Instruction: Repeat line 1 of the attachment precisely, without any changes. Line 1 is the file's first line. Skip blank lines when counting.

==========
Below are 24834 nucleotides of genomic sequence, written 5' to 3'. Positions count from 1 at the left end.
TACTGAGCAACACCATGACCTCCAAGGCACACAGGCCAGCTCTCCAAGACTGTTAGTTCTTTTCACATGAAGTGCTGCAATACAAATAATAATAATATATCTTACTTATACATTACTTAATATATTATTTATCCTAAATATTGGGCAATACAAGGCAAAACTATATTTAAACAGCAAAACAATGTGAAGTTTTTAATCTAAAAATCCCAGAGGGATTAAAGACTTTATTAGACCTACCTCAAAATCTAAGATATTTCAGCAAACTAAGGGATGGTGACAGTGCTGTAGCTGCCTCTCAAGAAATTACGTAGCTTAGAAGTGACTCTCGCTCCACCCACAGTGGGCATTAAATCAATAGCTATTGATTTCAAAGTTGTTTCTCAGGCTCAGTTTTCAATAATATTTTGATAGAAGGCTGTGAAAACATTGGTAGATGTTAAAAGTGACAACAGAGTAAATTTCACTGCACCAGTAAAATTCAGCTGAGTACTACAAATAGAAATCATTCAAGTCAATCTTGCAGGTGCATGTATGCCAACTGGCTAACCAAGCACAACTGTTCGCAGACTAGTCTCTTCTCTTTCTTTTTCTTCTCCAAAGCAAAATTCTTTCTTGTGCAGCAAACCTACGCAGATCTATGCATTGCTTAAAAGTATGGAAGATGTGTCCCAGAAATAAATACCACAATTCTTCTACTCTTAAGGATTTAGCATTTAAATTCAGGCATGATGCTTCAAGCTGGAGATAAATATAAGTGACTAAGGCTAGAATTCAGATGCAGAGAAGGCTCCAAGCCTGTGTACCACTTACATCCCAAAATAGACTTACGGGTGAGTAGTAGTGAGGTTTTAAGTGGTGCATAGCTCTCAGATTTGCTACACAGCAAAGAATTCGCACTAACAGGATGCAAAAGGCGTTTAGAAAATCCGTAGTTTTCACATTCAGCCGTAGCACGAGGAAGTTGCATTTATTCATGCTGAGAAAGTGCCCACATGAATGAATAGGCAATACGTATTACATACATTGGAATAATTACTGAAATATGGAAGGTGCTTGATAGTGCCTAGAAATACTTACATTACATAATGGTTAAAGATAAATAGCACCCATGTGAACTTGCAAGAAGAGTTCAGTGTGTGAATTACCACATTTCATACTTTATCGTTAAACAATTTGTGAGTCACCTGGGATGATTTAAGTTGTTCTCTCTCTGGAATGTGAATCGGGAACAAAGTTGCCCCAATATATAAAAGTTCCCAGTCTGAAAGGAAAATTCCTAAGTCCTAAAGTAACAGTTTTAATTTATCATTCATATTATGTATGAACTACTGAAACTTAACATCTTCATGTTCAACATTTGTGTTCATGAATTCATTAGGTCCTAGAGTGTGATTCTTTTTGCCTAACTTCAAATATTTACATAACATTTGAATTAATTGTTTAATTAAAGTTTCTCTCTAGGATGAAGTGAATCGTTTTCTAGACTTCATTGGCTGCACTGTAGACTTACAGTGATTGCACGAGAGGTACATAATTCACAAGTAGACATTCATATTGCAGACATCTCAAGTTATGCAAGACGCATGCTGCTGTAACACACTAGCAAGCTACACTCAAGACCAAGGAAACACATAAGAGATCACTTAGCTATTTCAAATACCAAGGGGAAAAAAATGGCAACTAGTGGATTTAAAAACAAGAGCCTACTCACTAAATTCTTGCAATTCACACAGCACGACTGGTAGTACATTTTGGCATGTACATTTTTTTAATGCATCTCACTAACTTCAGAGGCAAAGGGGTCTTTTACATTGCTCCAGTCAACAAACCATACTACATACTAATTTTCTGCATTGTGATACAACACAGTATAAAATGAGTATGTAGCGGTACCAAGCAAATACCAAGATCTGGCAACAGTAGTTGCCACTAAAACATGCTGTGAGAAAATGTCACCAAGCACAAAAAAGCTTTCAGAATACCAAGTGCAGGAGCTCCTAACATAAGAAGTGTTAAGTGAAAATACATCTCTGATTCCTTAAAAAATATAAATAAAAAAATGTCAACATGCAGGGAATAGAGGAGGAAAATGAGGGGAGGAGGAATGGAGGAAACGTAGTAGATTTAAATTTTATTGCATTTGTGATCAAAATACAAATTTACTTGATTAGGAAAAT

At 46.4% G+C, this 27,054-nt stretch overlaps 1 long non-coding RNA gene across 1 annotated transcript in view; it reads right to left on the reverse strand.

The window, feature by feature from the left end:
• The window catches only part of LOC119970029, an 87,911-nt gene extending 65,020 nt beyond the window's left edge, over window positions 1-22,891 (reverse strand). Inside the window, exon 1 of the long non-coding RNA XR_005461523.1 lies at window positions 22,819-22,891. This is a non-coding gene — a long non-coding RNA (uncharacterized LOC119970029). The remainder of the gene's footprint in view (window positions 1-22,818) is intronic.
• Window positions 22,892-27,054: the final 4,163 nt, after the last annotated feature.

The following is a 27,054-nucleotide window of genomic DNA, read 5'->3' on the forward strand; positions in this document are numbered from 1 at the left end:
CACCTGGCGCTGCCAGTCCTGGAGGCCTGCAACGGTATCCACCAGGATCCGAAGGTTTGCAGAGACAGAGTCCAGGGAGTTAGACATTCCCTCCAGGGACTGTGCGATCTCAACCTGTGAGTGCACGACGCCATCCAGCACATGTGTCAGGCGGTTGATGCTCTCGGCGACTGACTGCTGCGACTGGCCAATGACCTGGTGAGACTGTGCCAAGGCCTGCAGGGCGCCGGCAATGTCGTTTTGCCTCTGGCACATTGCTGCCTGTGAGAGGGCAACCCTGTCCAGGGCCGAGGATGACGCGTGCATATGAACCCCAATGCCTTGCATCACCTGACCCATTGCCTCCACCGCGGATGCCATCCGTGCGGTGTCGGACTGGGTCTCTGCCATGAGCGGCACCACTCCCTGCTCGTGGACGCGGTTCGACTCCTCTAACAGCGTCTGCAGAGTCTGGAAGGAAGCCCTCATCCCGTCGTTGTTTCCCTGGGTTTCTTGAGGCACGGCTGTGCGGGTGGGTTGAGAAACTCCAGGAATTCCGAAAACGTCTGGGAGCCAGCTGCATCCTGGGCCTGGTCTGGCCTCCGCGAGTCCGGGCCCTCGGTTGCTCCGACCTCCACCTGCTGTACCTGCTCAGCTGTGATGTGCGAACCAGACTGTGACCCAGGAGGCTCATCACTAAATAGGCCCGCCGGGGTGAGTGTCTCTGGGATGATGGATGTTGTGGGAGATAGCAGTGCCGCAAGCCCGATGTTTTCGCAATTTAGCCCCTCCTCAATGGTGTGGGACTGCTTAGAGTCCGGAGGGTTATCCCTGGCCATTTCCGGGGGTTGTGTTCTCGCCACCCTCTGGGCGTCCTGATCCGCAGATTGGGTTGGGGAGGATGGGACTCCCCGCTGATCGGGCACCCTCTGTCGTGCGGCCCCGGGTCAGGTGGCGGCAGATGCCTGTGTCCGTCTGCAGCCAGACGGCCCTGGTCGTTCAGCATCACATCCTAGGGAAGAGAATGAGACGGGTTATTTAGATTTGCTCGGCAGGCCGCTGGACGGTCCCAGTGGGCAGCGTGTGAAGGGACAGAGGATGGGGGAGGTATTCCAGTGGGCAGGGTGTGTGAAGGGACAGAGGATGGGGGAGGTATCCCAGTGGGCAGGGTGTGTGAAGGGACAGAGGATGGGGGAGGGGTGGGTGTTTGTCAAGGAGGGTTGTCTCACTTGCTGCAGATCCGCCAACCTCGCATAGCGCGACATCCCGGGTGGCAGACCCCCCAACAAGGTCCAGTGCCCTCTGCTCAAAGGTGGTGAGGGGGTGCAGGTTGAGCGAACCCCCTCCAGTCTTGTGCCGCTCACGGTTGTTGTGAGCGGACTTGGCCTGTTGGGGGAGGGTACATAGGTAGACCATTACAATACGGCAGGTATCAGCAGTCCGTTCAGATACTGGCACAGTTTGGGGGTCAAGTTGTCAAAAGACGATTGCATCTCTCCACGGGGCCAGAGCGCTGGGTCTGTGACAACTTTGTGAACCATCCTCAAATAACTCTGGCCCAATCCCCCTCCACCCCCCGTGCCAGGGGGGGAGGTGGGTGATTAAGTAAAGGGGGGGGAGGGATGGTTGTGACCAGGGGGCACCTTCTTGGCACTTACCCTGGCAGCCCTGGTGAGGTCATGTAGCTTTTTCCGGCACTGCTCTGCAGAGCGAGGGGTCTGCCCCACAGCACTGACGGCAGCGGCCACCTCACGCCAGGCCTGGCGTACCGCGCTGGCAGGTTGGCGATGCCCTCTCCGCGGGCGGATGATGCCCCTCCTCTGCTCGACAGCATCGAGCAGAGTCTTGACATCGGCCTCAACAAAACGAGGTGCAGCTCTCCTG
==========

Below are 24834 nucleotides of genomic sequence, written 5' to 3'. Positions count from 1 at the left end.